Cameron Khansarinia and Kaveh Shahrooz writing in the Wall Street Journal.
Jamshid Sharmahd, a California-based Iranian opposition activist, disappeared in late July while traveling to a technology conference in India by way of Dubai. Mr. Sharmahd’s family tracked his movements using mobile phone data to a remote region of neighboring Oman before he dropped off the map. Days later, he appeared blindfolded on Iranian state television as a result of what the Islamic Republic termed a “complex operation” by “anonymous soldiers.”
More frightening than the apparent kidnapping of the U.S.-based dissident is the fate that likely awaits him. This summer Tehran sentenced to death another kidnapped opponent, who had been living as a refugee in France. And in recent weeks a prominent Iranian women’s rights activist based in the U.S. revealed that her family had been pressured to invite her to a get-together in neighboring Turkey so she could be abducted.
Iranian democracy activists living in Western countries are understandably alarmed by this apparent uptick in kidnappings and hope that their adopted democratic homes will protect them. But safeguarding these dissidents will require world leaders to stop thinking of such incidents as isolated crimes, and instead confront them as state-sanctioned intimidation policy.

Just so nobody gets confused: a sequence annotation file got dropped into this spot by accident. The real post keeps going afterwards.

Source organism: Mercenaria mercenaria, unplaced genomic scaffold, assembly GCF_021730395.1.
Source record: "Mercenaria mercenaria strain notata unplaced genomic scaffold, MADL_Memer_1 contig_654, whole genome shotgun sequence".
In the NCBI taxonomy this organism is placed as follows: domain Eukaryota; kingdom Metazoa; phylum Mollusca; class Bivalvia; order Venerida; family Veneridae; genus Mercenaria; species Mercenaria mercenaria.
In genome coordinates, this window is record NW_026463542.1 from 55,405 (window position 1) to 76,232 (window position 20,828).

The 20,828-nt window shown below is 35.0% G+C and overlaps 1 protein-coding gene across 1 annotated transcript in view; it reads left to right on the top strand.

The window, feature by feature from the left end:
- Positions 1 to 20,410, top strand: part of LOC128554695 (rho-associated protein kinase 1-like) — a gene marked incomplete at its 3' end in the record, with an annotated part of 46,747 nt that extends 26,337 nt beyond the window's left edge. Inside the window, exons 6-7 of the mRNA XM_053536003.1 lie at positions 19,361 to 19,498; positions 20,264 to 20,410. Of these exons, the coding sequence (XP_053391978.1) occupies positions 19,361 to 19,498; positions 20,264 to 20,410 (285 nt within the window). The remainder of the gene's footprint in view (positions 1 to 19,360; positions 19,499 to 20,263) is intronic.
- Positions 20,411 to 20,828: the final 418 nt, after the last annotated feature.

Iran’s leaders have been hunting and killing their opponents since the Islamic Republic was established in 1979. During a reign of terror in the early 1980s the regime executed thousands, including former members of the Iranian parliament, leaders of the country’s Jewish community, and Iran’s first female minister. When dissidents fled into exile, government assassins followed.
On direct orders from the regime, Cpt. Shahriar Shafiq and Gen. Ali Gholam Oveissi, former imperial military officers who were leading active opposition groups, were assassinated in Paris in 1979 and 1984, respectively. The former Iranian embassy press attaché was shot and killed in the doorway of his Bethesda, Md., home in July 1980…
Mr. Khansarinia is policy director for the Washington-based National Union for Democracy in Iran. Mr. Shahrooz is a lawyer and a senior fellow at the Ottawa-based Macdonald-Laurier Institute.
Read the full article in the Wall Street Journal.